Edward L. Cahn was one of those fellows for whom Hollywood seems to have invented the “B-movie.” Rather than excelling as a genre-specialist, Cahn was a production-specialist. He understood “B-movies”–how to make them quickly, cheaply, efficiently–so they must all be crap, right? Wrong.
At the start of his career Cahn actually helmed some respectable lesser-A budget productions, chief among them, the marvelous “Law and Order,” a prose-saga precursor to Ford’s poetic “My Darling Clementine.” From there he devolved into a specialist in “shorts,” so when he finally got back to making B-movies in the 1940s, it was something of a step up for him.
In the 1940s Cahn spent a lot of time exploring the crime genre and he contributed a couple of notable examples–“Main Street After Dark” with a young Audrey Totter and Dan Duryea preying upon servicemen as workers in the clip-joint racket and “Destination–Murder,” with brutal Albert Dekker fronting for smoothie “assistant” Hurd Hatfield in a nightclub set up. Cahn continued making crime films right into the 1960s, his “Inside the Mafia” offering a fanciful recreation of the Mob’s Apalachin Meeting. He also delved into the sub-genre of the juvenile delinquency film.
But what I really want to focus on is Cahn’s contribution to the science-fiction genre. Cahn entered the field when it was still fairly novel. “Destination Moon” and “The Thing from Another World” had kicked off the cycle a mere five years before Cahn’s 1956 debut with “The Creature with the Atom Brain.” This film has been justly kidded for throwing in everything but the kitchen sink–atomic power, zombies, the Mob, Nazi scientists–but it’s good fast 70-minute entertainment and the climactic cops vs zombie-killers shoot-out was fairly violent for its day. “The She Creature” also takes its share of ribbing, but here I think the carping is unjustified. Cahn made a good, punchy 70-minute monster flick. Knowing that designer Paul Blaisdell’s prehistoric fish-woman wouldn’t hold up under prolonged exposure, Cahn first introduces it only as a ghostly outline. By the time we can see that the “monster” is Paul Blaisdell in a suit, the film is practically over and, hopefully, we’re more caught up in the villainy of Chester Morris’ hypnotist/clairvoyant and more concerned with whether of not his pretty assistant will escape his baleful stare. To take a movie like “The Sea Creature” and carp because it lacks Merchant-Ivory production values is not unjust, it’s stupid. The film can only be judged for what it is and how well or poorly is stacks up against other films of its type. And for a 70-minute, B&W, guy-in-a-suit monster flick, it’s not that bad. In fact, I’d go so far as to say that it’s pretty good.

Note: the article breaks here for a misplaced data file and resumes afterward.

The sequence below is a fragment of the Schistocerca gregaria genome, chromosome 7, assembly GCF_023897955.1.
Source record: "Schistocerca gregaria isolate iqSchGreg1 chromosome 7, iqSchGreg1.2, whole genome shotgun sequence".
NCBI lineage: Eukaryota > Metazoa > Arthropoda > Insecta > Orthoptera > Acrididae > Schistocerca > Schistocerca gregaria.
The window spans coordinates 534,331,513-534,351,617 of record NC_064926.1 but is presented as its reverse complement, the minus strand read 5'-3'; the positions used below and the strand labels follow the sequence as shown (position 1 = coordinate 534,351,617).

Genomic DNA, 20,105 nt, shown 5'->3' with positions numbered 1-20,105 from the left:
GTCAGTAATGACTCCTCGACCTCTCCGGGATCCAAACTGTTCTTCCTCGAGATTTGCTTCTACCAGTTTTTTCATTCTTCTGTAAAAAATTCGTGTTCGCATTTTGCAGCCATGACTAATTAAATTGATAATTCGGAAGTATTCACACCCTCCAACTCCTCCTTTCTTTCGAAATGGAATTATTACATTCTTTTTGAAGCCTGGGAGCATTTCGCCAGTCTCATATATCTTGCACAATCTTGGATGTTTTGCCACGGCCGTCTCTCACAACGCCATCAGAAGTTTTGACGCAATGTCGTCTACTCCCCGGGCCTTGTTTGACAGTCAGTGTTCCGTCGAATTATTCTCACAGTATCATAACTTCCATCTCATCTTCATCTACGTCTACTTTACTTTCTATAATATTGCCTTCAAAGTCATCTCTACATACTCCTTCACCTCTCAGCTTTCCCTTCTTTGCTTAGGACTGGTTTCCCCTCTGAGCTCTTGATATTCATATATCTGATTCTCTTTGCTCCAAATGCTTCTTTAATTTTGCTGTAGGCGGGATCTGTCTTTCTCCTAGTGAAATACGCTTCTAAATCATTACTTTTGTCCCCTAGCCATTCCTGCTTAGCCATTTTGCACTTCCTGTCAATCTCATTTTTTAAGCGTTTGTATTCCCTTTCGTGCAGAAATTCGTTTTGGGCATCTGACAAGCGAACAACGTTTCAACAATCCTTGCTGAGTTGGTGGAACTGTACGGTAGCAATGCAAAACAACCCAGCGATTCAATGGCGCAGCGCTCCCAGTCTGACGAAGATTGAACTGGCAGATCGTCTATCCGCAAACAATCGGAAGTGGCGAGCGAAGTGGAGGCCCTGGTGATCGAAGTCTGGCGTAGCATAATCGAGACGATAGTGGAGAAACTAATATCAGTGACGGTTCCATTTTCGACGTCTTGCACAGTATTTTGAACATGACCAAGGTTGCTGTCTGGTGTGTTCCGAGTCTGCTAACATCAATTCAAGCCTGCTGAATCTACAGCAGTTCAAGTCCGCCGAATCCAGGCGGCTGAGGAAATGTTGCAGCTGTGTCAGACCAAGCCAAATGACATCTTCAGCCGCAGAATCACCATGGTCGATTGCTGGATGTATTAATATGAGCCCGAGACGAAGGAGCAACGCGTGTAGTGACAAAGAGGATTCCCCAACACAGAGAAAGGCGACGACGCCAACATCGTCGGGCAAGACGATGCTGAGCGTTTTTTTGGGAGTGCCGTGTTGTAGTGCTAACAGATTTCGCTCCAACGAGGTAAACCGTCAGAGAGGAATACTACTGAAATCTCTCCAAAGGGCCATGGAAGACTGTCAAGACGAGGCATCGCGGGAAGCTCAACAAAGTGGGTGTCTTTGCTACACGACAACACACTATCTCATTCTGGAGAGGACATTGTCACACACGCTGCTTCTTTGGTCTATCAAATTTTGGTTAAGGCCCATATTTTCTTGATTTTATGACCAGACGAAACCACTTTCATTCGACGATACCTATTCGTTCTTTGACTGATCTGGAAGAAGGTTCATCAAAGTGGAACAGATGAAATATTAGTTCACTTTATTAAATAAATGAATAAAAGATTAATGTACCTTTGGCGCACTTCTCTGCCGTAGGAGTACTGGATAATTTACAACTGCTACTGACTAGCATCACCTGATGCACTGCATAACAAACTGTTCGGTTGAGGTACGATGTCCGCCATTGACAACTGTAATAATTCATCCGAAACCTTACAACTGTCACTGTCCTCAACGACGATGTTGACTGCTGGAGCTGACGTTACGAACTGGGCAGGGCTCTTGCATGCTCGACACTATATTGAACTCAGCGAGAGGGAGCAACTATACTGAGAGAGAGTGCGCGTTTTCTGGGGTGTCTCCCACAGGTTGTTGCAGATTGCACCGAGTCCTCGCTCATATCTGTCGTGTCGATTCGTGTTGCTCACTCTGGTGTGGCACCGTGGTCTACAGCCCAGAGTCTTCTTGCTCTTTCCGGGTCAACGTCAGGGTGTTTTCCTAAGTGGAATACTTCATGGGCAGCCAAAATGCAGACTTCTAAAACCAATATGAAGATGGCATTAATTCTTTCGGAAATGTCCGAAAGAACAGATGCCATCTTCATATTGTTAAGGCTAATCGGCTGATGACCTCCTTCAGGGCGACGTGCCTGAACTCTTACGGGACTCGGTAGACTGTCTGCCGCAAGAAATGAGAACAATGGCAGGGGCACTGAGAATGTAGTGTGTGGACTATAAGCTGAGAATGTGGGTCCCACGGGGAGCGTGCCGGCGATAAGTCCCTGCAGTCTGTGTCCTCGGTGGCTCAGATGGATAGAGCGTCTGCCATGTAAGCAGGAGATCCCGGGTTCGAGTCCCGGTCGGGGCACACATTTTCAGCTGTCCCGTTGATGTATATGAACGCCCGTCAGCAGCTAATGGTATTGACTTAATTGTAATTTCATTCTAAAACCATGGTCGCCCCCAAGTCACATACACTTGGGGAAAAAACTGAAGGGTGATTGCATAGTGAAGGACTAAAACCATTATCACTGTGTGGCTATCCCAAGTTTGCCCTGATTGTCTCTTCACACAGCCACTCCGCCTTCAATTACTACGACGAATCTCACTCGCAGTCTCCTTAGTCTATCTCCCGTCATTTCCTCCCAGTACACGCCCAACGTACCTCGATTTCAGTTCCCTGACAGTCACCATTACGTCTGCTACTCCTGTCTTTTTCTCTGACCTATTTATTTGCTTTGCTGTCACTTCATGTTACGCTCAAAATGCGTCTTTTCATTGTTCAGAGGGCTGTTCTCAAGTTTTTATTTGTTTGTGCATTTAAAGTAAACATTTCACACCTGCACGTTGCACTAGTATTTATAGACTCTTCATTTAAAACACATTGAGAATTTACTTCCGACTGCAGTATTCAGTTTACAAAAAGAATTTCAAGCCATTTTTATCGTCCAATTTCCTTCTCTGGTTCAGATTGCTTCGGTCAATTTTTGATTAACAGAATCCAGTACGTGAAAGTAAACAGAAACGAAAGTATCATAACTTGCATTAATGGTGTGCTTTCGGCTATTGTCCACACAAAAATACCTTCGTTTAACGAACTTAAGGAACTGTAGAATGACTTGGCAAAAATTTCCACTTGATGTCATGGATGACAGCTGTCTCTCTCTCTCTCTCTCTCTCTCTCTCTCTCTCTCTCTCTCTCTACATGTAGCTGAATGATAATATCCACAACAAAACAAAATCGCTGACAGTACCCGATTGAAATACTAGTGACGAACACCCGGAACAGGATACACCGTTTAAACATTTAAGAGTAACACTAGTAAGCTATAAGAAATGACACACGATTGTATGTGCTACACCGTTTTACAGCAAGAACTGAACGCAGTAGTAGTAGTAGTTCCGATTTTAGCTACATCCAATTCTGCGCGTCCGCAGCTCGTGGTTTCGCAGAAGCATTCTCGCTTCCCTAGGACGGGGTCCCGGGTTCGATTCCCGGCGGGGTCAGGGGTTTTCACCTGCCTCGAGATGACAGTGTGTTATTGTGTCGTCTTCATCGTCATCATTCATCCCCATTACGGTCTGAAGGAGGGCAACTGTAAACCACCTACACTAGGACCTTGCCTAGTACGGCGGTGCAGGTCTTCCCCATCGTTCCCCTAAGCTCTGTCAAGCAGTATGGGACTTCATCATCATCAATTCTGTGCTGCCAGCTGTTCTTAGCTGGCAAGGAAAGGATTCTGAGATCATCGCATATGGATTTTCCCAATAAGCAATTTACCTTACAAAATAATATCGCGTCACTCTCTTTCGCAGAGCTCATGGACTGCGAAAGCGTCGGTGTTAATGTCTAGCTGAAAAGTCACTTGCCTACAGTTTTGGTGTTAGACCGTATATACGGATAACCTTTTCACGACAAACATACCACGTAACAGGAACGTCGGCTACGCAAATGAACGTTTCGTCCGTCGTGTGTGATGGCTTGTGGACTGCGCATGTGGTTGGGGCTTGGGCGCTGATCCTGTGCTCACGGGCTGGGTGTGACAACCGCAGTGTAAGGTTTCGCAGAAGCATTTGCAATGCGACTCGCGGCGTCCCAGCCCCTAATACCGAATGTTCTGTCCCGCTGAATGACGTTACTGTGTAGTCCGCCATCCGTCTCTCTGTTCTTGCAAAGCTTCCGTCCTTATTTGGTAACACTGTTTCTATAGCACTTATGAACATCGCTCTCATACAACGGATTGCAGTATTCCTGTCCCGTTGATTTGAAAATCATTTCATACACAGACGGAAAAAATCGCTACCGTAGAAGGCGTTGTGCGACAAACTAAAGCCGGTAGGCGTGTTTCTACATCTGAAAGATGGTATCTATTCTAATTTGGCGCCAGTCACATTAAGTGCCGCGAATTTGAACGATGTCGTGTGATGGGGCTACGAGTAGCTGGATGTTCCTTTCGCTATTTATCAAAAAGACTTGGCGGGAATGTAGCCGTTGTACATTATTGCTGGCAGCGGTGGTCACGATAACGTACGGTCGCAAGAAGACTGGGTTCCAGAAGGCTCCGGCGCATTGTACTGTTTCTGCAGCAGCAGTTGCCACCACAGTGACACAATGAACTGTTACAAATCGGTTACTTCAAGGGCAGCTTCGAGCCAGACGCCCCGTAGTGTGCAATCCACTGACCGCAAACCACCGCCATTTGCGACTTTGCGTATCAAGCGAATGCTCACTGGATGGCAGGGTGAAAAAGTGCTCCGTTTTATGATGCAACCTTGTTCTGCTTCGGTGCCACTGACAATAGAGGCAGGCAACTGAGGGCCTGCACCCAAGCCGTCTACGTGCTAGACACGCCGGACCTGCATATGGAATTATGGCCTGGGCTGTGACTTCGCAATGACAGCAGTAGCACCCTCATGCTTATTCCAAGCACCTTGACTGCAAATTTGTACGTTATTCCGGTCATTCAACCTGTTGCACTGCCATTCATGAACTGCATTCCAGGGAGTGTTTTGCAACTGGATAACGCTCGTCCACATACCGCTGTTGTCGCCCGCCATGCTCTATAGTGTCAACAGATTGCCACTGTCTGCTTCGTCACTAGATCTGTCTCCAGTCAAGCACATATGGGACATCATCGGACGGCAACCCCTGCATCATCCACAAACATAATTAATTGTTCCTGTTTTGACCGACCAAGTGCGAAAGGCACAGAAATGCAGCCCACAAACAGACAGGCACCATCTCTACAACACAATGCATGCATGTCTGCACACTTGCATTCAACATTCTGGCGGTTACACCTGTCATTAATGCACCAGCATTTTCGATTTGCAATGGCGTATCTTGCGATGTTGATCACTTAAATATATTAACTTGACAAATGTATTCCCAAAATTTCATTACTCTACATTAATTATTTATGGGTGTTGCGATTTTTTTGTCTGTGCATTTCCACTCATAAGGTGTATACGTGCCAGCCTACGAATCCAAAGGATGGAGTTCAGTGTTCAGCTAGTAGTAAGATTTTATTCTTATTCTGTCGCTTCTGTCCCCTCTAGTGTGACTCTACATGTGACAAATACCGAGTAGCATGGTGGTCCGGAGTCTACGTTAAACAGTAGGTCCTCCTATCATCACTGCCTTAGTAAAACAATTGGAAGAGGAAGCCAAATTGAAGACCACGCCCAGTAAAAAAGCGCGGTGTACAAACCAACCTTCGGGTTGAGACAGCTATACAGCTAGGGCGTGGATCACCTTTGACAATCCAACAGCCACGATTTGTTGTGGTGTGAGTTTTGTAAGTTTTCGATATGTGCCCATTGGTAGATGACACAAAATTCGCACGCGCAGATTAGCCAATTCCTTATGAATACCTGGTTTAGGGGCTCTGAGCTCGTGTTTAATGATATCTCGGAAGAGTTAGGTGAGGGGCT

Cahn’s “It–the Terror from Beyond Space” has gotten a good deal of play ever since the appearance of Ridley Scott’s “Alien.” There is a similarity of plot–a murderous alien stows aboard an earth-bound spaceship and begins to pick off its crew members–but Cahn’s film, in keeping with the time in which it was made (1958) is altogether more optimistic with its handful of space travelers–servicemen and -women, not teamsters–pluckily holding their own against a blood-sucking lizard-like humanoid from Mars (not “from beyond Space” at all!). It was yet another stuntman-in-a-rubber-suit, but by showing him discreetly via shadows, off-screen growls and saving “The Big Reveal” until the film is well-underway, Cahn milked the concept for maximum suspense as the largely-unseen creature makes its way slowly but relentlessly toward the nose of the ship where the surviving humans are clustered.
The 1959 film “Invisible Invaders” is another Cahn title that has come into its own, this time thanks to George A. Romero and his zombie films. Unlike the lobotomized zombies of Cahn’s “Creature with the Atom Brain,” the undead ones in this film–slain earthmen whose bodies have been possessed by invisible alien entities–look more like the losers at a big close-out-sale riot at Robert Hall clothiers. Shuffling about aimlessly, they aren’t even after brains. This is another example of an under-90-minutes Fun Film. Perfect material for a Saturday matinee Double-Feature bill. Cahn wasn’t out to make Art, but he was out to make Entertainment, and by my lights he succeeded.